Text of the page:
Figure 7: Schematic diagram of the room along with wall thicknesses housing gamma irradiator system

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Monte Carlo modeling of the irradiator

The 60 Co and 137 Cs sources and the irradiator system were modeled using the Monte Carlo-based MCNP code. [3] The simulation includes modeling of the collimator. In the calculations, the transverse of the source coincided with the axis of the collimator axis. In the Monte Carlo calculations, 1.17 and 1.33 MeV gamma energies of 60 Co and 0.662 MeV gamma energy of 137 Cs were considered. Modeling of sources was carried out as per the schematic diagram presented in [Figure 8]. The Monte Carlo study included calculation of: (a) Air-kerma along the axis of the collimator as a function of source-to-detector distance d (50-280 cm) and (b) beam uniformity at d = 1 m. The calculations also include modeling of sources without the shielding material of the irradiator. This is to study the influence of shielding material on the calculated air-kerma.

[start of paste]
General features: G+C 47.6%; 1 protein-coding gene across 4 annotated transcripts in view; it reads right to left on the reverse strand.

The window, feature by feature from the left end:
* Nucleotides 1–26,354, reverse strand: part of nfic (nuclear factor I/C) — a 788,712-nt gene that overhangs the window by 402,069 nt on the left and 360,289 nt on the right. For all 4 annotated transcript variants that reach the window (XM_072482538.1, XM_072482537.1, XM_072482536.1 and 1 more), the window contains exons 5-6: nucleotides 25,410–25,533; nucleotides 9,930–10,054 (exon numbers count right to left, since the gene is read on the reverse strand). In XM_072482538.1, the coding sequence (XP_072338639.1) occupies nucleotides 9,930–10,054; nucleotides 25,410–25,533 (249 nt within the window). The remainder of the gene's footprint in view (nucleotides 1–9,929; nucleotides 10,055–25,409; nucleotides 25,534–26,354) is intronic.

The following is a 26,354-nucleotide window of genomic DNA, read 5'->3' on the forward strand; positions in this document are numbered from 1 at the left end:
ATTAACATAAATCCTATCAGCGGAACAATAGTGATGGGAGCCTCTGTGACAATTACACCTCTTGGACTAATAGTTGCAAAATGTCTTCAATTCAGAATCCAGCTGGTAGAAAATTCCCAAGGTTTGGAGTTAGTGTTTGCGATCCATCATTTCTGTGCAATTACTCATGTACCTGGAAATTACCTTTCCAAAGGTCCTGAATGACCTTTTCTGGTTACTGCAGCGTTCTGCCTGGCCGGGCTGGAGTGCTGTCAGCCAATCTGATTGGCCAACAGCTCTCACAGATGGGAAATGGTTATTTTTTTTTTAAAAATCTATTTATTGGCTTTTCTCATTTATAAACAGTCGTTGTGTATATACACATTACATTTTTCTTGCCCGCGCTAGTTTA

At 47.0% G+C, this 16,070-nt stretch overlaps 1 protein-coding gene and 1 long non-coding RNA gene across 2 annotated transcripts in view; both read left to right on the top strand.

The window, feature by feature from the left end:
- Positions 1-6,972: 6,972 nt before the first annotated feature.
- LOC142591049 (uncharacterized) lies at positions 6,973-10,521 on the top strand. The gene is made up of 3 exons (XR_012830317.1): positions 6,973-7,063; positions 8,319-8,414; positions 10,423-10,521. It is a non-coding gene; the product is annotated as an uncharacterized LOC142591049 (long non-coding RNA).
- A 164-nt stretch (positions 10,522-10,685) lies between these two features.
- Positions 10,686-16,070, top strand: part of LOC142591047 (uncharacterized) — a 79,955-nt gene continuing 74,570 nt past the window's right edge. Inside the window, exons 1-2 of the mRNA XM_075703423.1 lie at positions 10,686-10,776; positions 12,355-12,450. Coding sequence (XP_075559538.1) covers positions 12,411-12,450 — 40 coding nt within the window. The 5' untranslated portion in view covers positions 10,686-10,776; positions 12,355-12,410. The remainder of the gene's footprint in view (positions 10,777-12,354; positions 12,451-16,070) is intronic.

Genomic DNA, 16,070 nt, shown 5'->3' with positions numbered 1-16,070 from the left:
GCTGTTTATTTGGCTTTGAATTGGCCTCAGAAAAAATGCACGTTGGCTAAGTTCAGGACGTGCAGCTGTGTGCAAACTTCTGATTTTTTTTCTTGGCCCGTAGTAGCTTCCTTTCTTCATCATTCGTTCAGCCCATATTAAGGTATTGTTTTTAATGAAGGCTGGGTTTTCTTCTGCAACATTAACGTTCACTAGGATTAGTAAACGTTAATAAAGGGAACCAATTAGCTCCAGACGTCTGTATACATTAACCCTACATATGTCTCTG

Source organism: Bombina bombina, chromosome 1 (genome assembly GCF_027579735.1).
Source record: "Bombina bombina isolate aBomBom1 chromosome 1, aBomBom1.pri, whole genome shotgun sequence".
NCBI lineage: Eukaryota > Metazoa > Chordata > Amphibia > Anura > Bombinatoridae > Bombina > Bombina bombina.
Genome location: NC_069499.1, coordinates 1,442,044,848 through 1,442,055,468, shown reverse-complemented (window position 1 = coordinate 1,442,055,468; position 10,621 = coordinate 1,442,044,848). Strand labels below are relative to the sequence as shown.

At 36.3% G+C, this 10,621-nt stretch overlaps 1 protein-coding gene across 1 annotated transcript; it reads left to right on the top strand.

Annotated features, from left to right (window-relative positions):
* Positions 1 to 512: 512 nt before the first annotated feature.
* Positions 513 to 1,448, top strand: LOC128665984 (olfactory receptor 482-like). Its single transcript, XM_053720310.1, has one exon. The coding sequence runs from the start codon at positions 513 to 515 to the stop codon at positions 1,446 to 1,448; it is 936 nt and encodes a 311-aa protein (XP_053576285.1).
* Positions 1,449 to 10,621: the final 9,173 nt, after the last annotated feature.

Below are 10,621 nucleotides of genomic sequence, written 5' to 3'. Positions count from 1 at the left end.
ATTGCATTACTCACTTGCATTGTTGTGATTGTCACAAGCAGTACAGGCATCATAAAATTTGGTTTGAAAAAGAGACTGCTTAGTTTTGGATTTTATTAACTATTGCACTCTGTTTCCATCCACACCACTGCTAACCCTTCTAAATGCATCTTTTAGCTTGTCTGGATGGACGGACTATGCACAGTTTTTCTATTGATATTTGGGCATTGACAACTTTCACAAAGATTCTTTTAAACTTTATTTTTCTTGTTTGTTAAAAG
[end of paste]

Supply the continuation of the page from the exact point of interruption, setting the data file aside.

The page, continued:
Figure 8: The schematic diagram of 60Co and 137Cs source capsules with stainless steel encapsulation. (a) The active part of 60Co source is 5.5 mm in length and 3.4 mm in diameter. The overall dimension of the 60Co source is 9.5 mm in length and 7.4 mm in diameter. (b) The active part of 137Cs source is 7 mm in length and 6 mm in diameter. The overall dimension of the 137Cs source is 14 mm in length and 10 mm in diameter